While Shamus Donovan parked at the base of a giant teddy bear and exited the car, Tom spent the time admiring the even burn on his Cuban cigar. It was a gift from a colleague, the smoothest tobacco he’d ever tasted.
“We’re not open until ten,” the store’s self-appointed lawman bellowed to Shamus just outside the car, “and I don’t care which rich cat is sitting behind that tinted glass.”
Tom lowered the fogged window and smiled at the angry little man, who evidently expected a different reaction and was taken aback by the sincere gesture. Just as Shamus threw up his hands, Tom stepped out of the car. “Would it be a problem if I spoke to your manager, sir?” Tom asked, killing him with holiday kindness.
Another seemingly angry soul approached. “I’m the manager. What’s the problem here?” His voice was colder than the December wind.
“There’s no problem,” Tom claimed before glancing down at his Rolex, “I know we’ve arrived a bit early and that you’re not open for another forty minutes, but I was hoping you could help me.”
“And how might I do that?” the manager asked, his teeth chattering in the frigid air. Tom was obviously not the first person to ask him for a favor.
Tom grabbed his cell phone, punched in several numbers, and lifted his index finger for the irritated man to be patient. There was a brief pause. Tom grinned kindly at the man before speaking to the person he telephoned, talking loud enough for everyone to hear. “Rick, it’s Tom. I need you to get in touch with The Salvation Army and the Marine Corps Recruiting station. Have each of them bring the biggest truck they own and report to the front of FAO Schwarz within the hour. Also, I want Channel Twelve and someone from the Times to cover the story. Have them here twenty minutes after the trucks arrive.” There was another pause, enough time for Tom’s grin to widen. “Yes, Rick, the manager has been kind enough to open early for us. He wants to ensure that every orphaned child in this city believes in Santa Claus this year.” After one last pause, Tom concluded, “That’s correct. I don’t want my name mentioned. Mister...” Tom placed his hand over the phone and looked up at the store manager. “I’m sorry,” he said, “what did you say your name was?”
“Fiore,” the shivering man replied. “Faust Fiore.” His eyes were as big as flying saucers, his mouth half hung in shock.
“Mr. Faust Fiore is the kind soul who deserves all the recognition, Rick,” Tom concluded. “Be sure he gets it.” He ended the call with a smile.
“I suppose we could make an exception this one time,” Mr. Fiore squeaked.
It was nearly noon when Tom wrapped up his shopping frenzy. Hundreds of Barbie dolls and an equal amount of superhero action figures made their way toward the register. He purchased every stuffed animal, yoyo, and sled in the store. Pyramids of board games, sporting goods, and baby dolls were stacked inside one of the dozen shopping carriages being pushed in the giddy man’s wake. In record time, Tom had personally selected a mountain of toys. Each time he threw something that beeped, whistled, or cried into a carriage, he felt the spirit of giving illuminate his soul. It’s already the best Christmas I can remember, he thought, feeling his face glow.
Sharing the same truth, Shamus Donovan giggled like a young schoolboy from the first aisle to the last.
Tom threw the gifts onto his platinum card while Shamus shuffled out the door to pull the car around back. As Tom tiptoed out the back, the first rolling camera made its way through the store’s front door. Turning back, he couldn’t help but smile. Faust Fiore was being swarmed upon by a pack of hungry media. “He can have it,” Tom whispered, ducking into the limo—to where Shamus was still giggling.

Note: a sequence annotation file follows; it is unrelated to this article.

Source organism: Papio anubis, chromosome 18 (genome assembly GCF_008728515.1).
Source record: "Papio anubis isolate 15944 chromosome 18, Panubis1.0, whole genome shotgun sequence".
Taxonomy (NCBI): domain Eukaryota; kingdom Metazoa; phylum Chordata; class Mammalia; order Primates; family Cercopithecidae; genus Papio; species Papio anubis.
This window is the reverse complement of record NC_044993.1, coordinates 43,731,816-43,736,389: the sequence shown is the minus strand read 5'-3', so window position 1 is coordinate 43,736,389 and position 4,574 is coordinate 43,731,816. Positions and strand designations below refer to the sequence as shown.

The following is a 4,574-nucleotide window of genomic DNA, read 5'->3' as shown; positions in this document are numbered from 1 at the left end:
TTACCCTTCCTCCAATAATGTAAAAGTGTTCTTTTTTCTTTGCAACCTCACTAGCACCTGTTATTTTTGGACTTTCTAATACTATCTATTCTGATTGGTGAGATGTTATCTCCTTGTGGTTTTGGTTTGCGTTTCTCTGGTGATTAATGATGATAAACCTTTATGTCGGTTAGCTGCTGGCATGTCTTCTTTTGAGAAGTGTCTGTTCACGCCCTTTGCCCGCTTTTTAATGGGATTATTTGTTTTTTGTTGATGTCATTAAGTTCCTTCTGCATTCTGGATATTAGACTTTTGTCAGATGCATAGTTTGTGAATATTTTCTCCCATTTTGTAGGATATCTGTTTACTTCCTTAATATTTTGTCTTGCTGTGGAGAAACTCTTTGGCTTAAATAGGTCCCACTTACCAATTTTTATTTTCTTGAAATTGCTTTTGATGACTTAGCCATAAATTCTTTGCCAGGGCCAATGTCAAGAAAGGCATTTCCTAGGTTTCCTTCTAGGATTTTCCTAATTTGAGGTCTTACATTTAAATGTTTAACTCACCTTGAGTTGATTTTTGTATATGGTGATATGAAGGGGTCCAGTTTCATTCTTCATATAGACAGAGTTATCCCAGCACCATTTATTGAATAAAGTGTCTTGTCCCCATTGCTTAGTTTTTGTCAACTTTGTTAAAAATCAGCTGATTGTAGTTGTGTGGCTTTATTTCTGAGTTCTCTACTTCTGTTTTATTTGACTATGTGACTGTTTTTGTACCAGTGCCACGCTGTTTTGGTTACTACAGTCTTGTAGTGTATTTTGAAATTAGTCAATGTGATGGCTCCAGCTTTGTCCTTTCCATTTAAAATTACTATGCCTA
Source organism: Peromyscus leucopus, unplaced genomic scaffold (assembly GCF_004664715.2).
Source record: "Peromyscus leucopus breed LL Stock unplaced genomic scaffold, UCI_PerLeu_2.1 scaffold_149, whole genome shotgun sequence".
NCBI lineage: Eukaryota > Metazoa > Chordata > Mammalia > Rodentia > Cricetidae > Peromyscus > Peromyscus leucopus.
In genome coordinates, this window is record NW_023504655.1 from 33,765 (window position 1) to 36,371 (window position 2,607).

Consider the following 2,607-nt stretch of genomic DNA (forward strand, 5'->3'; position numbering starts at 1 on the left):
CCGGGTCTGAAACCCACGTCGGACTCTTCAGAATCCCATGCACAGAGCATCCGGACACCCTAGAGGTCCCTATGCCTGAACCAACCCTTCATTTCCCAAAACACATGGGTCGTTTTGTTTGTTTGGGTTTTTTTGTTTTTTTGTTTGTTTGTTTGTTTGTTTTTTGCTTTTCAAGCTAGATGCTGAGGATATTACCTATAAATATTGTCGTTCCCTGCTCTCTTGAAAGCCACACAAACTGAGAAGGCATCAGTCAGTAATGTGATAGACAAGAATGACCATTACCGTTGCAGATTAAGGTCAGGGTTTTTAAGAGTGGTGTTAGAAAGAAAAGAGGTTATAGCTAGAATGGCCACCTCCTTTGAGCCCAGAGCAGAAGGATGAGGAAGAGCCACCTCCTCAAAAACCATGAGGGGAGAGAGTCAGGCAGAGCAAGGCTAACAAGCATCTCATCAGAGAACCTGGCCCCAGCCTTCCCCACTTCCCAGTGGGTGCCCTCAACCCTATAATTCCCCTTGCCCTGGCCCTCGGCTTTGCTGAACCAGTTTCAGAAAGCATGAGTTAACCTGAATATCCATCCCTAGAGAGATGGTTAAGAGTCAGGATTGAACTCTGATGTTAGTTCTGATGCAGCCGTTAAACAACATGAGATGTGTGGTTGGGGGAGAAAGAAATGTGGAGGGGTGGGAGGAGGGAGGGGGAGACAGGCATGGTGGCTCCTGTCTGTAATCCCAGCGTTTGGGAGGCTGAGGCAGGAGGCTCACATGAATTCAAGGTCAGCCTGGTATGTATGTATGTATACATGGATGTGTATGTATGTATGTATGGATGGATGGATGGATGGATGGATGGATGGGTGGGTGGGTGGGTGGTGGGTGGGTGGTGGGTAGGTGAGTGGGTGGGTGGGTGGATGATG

“Where to?” the Irish chauffer managed through his glee.
“I don’t know about you, Shamus, but all that shopping’s made me hungry.” There was a thoughtful pause. “I think we should get some lunch. How does the Four Oaks sound?”
Shamus pointed the car west, his face confused over the lunch invitation. After a few awkward seconds, he nodded and grumbled something incoherent.
The limo pulled into the front of the Four Oaks. Tom had belonged to the private club for years. Though he disliked most of the arrogant and pompous asses that frequented the place, its creative chef grilled the best swordfish he’d ever tasted. And no one’s going to deny me that, he’d decided long ago.
Tom jumped out of the back and nearly watched Shamus’s face go white when he opened the driver’s side door. “Why don’t we valet the car today?” he suggested.
Shamus couldn’t speak. He merely slid out of the seat, threw the keys to the valet attendant, and followed his boss into the dark mysterious den.
In the foyer, a paunch, middle-aged man quickly approached, smoking a cigar half the size of his face. “Tom, we’ve missed you at the Racquetball Club of late,” he snorted, awaiting a reply that never came. “The offer still stands, old boy—double or nothing?”
“I’ve been busy, Charles. Why don’t we just call the wager at even?” The man strutted away with a smile that engulfed his bloated face.
Tom turned to Shamus. “It was like taking candy from a baby, anyway,” he whispered. “Chubby Charles doesn’t have an athletic bone in his body, but for as long as I can remember he’s been hell-bent to beat me at...”
“Your regular table, Mr. Prendergast?” the maître d’ interrupted. His face showed blatant signs of disapproval, each sign directed toward Shamus.
“The regular,” Tom countered. “And since it’s Christmas, why don’t you spoil us by sending over a bottle of Dom.”
The man nodded robotically, shot another bad look at Shamus, and scurried off.
Tom Prendergast and Shamus Donovan finished their swordfish, the bottle of bubbly, two warm brandies, and a pair of fine cigars. Shamus looked like he’d finally discovered heaven while Tom sat amazed by how little he’d known about his kind chauffer prior to their lunch. Life really does get in the way of the important things, Tom thought, vowing to never let it happen again.